Prairie dogs get a bad rap

As rural areas become increasingly populated, these charming rodents become victims of urban sprawl. A letter to the editor in the local paper today is titled, “Prairie dogs not good for the environment.” I beg to differ.

The black-tailed prairie dog, Cynomys ludovicianus, is a ubiquitous rodent belonging to the squirrel family. They are common in our area, and an essential part of our ecosystem.

Prairie dogs have a complex habitat and strict social structure, living in “towns” of families that can span hundreds of acres. Tunnel systems channel rainwater to prevent erosion and runoff, and can enhance the soil by digging it up to reverse compaction caused by cattle grazing. The tunnels also provide homes to many species of animals such as Burrowing Owls and snakes. Prairie dogs have an elite social hierarchy, and designated individuals help to protect and defend the town.

I love prairie dogs. I delight in watching their antics. I have taken students on field trips to the Cathy Fromme Prairie to observe them. I watch them as I ride my horse while being mindful of where the holes are on the trail.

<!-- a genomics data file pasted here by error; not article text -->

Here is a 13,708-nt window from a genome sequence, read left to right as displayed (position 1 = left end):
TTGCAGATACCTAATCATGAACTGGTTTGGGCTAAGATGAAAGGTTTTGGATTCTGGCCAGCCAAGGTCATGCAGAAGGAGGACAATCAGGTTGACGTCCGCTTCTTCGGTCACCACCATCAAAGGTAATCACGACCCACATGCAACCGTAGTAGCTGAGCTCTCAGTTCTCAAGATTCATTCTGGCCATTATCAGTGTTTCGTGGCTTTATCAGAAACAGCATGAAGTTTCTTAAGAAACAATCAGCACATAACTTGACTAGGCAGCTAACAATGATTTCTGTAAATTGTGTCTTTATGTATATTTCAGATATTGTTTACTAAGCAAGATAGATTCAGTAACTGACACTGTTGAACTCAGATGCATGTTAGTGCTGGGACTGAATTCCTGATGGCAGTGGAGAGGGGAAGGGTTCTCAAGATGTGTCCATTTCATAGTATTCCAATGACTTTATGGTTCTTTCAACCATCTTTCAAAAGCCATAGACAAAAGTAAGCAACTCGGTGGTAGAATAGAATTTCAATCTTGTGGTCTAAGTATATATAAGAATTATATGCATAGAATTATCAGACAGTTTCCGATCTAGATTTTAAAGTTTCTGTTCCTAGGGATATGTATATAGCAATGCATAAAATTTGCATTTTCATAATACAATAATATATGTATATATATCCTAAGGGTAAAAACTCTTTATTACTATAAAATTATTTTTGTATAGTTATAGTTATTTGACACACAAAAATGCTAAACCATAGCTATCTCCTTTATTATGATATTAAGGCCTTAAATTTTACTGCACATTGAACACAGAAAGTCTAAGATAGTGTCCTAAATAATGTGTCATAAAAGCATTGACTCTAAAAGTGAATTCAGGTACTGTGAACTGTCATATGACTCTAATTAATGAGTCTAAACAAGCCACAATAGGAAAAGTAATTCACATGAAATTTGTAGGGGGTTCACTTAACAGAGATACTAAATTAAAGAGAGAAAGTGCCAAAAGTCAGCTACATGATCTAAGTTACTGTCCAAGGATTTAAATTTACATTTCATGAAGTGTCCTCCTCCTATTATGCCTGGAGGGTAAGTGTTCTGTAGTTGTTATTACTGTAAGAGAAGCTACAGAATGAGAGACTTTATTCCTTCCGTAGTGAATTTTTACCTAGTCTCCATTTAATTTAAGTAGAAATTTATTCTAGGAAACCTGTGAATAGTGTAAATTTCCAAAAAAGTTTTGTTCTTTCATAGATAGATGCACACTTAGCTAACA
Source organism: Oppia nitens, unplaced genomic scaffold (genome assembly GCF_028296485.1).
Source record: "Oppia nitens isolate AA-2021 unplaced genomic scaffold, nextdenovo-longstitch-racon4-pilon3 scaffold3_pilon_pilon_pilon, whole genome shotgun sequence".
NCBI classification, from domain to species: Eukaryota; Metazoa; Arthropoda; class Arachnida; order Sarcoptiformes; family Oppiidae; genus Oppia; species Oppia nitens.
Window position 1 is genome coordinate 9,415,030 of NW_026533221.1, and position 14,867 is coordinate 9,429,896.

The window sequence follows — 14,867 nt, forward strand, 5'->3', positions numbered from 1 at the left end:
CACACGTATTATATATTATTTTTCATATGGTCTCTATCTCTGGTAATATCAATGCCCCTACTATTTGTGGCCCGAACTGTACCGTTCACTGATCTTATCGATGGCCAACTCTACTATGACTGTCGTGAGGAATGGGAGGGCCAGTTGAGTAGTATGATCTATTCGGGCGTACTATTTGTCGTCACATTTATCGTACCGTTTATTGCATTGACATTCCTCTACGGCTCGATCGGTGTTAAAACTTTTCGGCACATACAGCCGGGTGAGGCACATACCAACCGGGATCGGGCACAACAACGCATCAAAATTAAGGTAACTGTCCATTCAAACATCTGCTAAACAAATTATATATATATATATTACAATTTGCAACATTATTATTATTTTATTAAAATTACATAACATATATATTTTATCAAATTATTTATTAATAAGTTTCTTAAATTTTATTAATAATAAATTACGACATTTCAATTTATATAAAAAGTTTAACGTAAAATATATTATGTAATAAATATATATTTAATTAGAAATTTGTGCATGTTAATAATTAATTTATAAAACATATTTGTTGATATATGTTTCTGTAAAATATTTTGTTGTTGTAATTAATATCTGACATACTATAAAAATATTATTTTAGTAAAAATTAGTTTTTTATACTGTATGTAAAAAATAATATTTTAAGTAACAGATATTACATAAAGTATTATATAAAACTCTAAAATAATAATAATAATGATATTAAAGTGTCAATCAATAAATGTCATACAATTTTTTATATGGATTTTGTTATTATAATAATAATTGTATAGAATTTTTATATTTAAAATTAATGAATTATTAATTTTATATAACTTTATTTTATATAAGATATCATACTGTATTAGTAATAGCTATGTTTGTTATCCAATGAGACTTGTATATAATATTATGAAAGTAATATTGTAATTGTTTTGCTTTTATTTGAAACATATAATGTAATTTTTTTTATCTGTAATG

It seems that when development is desired, city officials think nothing of decimating a prairie dog town. One area near the foothills was wiped out with poison a couple of years ago. Guess what! The grass is back and the dogs are back. What city officials neglect to consider when wiping out a prairie dog town is that their predators, Bald Eagles, Golden Eagles and other raptors, go away to find food elsewhere. Seldom do I ride my horse in local open spaces and state parks and not see eagles. In fact, one mountain park trail that we frequent is closed because golden eagles are nesting. There is a prairie dog town right there, a sort of fast food joint for the birds.

The letter in the paper today says that prairie dogs eat all the grass causing wind to blow dirt around. So what! This is nature. The author went on to say the wind-blown dirt could have caused a traffic accident. How about the driver slowing down if there are risky driving conditions?

If the prairie dogs eat too much and destroy their habitat, they will either die off or go elsewhere. The habitat will regrow. Let them be. Enjoy them for what they are, a vital part of the ecosystem, and food for wildlife.

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